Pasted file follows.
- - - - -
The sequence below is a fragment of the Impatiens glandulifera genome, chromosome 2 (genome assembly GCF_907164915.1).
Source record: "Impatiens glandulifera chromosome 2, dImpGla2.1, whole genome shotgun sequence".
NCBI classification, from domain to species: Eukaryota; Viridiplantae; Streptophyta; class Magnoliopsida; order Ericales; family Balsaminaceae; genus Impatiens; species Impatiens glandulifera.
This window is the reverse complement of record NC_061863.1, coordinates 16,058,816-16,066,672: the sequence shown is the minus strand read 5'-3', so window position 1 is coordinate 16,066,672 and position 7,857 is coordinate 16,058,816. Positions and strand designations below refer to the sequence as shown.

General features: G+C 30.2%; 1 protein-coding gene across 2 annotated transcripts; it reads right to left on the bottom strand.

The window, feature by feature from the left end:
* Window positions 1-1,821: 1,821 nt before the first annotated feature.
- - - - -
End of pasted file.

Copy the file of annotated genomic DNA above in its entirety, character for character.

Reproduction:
The sequence below is a fragment of the Impatiens glandulifera genome, chromosome 2 (genome assembly GCF_907164915.1).
Source record: "Impatiens glandulifera chromosome 2, dImpGla2.1, whole genome shotgun sequence".
NCBI classification, from domain to species: Eukaryota; Viridiplantae; Streptophyta; class Magnoliopsida; order Ericales; family Balsaminaceae; genus Impatiens; species Impatiens glandulifera.
This window is the reverse complement of record NC_061863.1, coordinates 16,058,816-16,066,672: the sequence shown is the minus strand read 5'-3', so window position 1 is coordinate 16,066,672 and position 7,857 is coordinate 16,058,816. Positions and strand designations below refer to the sequence as shown.

General features: G+C 30.2%; 1 protein-coding gene across 2 annotated transcripts; it reads right to left on the bottom strand.

The window, feature by feature from the left end:
* Window positions 1-1,821: 1,821 nt before the first annotated feature.